The Christmas Tree
Strasbourg is pretty much known around here for Christmas. I was informed a few times, and enthusiastically each time that it’s the Christmas Capital. I normally reply with an overly flexed face to show excitement to make up for my very limited French vocabulary, yet once I finally asked, “Christmas capital of what – du quoi?,” the question bothered me from the very start. “Just the Christmas Capital,” Julien, an Alsacian born and raised in Strasbourg, said with a shrugand his usual air of nonchalance. And that’s the short story behind why Strasbourg is the Christmas Capital, period.
It was finally in Strasbourg one December weekend that I realized how my question simply merited a shrug. The city is in full Christmas bling swing and one simply steps into the plaza to be transported to the heart of Noël – the Christmas tree, one illuminated, unimposing, huge Alsacian sapin. What follows is the starting line for the famed Strasbourg Christmas market, the oldest one in France and the largest in the world. Ahhh, c’est bien ça!
The Christmas Market
During winter, Christmas markets are in every towns and villages in Alsace, the North East region from France (right on the border with Germany). The capital city of the region, Strasbourg and its Christmas market, draws in about 2 million visitors each year. The market sprawls in the town center periphery, sometimes bundled up in spacious (mini plaza-like) areas and sometimes making up a stretch of temporarily set-up wooden stalls called chalet mushrooming along the streets. Did you know that this market started in 1570? The earliest Christmas market, however, started way back. The oldest one in the world is recorded to be in Munich, Germany first held in 1310. Meanwhile, Vienna’s “December market” was traced back to 1294, but only became a “Christmas Market” in later years.
n the Strasbourg Christmas market, one can find traditional and artisan products such as spice bread, bretzels, confectionery, pastries and mulled wine on offer. From here you can also find and buy your real Christmas tree and be able to choose from a huge selection of tinsels, Christmas baubles and other trimmings to decorate your tree and home. If you are thinking Christmas Bazaar, this is indeed it.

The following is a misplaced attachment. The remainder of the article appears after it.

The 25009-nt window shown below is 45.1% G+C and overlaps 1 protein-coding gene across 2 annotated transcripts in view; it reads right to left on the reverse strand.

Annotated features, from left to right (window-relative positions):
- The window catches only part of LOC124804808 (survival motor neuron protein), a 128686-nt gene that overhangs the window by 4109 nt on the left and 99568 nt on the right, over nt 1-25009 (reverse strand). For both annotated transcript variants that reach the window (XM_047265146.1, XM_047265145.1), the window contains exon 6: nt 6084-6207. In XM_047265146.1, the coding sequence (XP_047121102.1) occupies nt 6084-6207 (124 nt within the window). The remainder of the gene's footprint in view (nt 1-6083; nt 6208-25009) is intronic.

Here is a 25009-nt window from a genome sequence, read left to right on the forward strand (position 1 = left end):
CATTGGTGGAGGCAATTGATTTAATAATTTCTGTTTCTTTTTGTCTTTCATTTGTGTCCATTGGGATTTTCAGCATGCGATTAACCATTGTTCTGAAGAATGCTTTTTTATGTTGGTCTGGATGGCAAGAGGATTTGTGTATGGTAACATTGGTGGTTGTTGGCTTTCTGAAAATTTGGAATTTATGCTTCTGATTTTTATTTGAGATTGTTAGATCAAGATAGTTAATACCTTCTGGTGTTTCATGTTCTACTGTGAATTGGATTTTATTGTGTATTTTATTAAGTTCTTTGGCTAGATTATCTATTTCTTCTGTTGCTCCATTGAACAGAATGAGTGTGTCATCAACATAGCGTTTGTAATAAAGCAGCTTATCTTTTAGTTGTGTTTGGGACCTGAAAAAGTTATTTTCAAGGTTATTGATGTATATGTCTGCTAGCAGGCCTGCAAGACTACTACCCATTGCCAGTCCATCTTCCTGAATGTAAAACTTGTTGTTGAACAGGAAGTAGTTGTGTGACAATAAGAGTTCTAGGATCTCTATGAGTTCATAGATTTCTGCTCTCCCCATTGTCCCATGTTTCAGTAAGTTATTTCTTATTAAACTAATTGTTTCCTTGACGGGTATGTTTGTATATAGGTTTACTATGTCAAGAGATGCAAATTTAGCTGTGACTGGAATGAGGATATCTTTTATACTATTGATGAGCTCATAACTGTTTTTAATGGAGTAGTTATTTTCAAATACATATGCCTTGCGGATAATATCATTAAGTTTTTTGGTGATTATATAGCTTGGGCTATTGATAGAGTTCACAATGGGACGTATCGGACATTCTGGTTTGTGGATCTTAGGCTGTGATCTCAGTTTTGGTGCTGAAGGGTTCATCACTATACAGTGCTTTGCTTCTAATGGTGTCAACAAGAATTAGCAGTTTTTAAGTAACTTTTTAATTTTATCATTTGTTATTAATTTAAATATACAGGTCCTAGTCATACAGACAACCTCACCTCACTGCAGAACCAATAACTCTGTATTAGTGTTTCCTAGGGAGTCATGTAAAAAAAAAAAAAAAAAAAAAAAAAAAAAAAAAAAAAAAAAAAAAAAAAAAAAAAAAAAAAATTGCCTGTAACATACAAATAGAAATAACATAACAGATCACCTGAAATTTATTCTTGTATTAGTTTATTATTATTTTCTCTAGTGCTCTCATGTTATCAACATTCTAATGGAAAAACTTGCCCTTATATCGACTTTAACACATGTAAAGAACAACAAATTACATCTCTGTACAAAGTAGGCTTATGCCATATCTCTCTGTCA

You might be interested to know how much this whole festivity costs. Let me tell you then that the city spends $3.3 million for the holiday preparations and decorations each year and is said to maintain this investment level. Why? Because the period from the last weekend of November to Christmas generates more than $210 million in benefits for Strasbourg. Oh la la!
Hot Wine and Nutella Crepes
Roaming around the Christmas market is never complete without stopping by a chalet that sells mulled or hot wine or vin chaud, another Christmas season staple. Since the weather can be very cold, more or less 5 degrees Celsius when I was there on 13-16 December 2013, people drink this traditional recipe to warm up. One cannot miss it in the Christmas market, just follow the smell of cinnamon in the air. It normally is the more crowded chalet and juste à côté would be the crepe stall, go grab one with the Nutella spread. This ensemble tops my favorite Christmas market festivity list. If you are not anywhere near these Christmas markets, try making the crepes yourself with this simple recipe by yours truly, and this promises to be a vin chaud recipe from the Alsace region itself.
“When the switch was thrown in here to signal the start of the holiday season, 2.75 miles of streets strung with 38,000 feet of cable flashing 35,000 bulbs confirmed Strasbourg as France’s Christmas capital. Nowhere else in France – not even in Paris – is Christmas celebrated with the natural conviction, respect for ceremony, and generosity of spirit that it is here.”
“Nowhere else in the world!,” declares ze Couz.